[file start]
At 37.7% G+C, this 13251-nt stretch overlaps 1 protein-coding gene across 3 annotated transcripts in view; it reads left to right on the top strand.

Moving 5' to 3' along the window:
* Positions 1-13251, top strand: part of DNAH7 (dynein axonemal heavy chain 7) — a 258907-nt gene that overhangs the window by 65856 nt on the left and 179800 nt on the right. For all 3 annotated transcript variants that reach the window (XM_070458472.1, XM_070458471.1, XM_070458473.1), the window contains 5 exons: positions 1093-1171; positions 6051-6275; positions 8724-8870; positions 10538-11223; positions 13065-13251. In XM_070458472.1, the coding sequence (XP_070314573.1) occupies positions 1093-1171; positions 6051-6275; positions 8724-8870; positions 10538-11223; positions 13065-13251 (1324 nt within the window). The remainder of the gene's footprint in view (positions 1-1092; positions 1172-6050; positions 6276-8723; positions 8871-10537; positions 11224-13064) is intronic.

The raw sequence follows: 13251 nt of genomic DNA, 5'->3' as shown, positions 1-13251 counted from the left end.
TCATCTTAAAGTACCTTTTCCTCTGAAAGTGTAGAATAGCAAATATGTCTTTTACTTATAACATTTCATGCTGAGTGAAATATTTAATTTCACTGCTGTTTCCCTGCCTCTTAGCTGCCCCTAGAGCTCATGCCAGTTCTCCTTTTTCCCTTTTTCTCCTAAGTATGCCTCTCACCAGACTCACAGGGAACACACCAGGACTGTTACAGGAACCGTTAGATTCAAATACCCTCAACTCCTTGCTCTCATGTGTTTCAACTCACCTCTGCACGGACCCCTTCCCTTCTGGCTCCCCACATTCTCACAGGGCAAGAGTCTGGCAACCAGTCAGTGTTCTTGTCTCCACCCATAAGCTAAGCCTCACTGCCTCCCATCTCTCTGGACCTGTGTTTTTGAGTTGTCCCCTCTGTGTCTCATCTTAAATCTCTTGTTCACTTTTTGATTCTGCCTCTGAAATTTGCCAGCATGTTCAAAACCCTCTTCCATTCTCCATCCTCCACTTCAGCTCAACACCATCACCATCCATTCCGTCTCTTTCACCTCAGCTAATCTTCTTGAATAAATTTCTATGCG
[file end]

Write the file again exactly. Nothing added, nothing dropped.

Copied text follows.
At 37.7% G+C, this 13251-nt stretch overlaps 1 protein-coding gene across 3 annotated transcripts in view; it reads left to right on the top strand.

Moving 5' to 3' along the window:
* Positions 1-13251, top strand: part of DNAH7 (dynein axonemal heavy chain 7) — a 258907-nt gene that overhangs the window by 65856 nt on the left and 179800 nt on the right. For all 3 annotated transcript variants that reach the window (XM_070458472.1, XM_070458471.1, XM_070458473.1), the window contains 5 exons: positions 1093-1171; positions 6051-6275; positions 8724-8870; positions 10538-11223; positions 13065-13251. In XM_070458472.1, the coding sequence (XP_070314573.1) occupies positions 1093-1171; positions 6051-6275; positions 8724-8870; positions 10538-11223; positions 13065-13251 (1324 nt within the window). The remainder of the gene's footprint in view (positions 1-1092; positions 1172-6050; positions 6276-8723; positions 8871-10537; positions 11224-13064) is intronic.

The raw sequence follows: 13251 nt of genomic DNA, 5'->3' as shown, positions 1-13251 counted from the left end.
TCATCTTAAAGTACCTTTTCCTCTGAAAGTGTAGAATAGCAAATATGTCTTTTACTTATAACATTTCATGCTGAGTGAAATATTTAATTTCACTGCTGTTTCCCTGCCTCTTAGCTGCCCCTAGAGCTCATGCCAGTTCTCCTTTTTCCCTTTTTCTCCTAAGTATGCCTCTCACCAGACTCACAGGGAACACACCAGGACTGTTACAGGAACCGTTAGATTCAAATACCCTCAACTCCTTGCTCTCATGTGTTTCAACTCACCTCTGCACGGACCCCTTCCCTTCTGGCTCCCCACATTCTCACAGGGCAAGAGTCTGGCAACCAGTCAGTGTTCTTGTCTCCACCCATAAGCTAAGCCTCACTGCCTCCCATCTCTCTGGACCTGTGTTTTTGAGTTGTCCCCTCTGTGTCTCATCTTAAATCTCTTGTTCACTTTTTGATTCTGCCTCTGAAATTTGCCAGCATGTTCAAAACCCTCTTCCATTCTCCATCCTCCACTTCAGCTCAACACCATCACCATCCATTCCGTCTCTTTCACCTCAGCTAATCTTCTTGAATAAATTTCTATGCG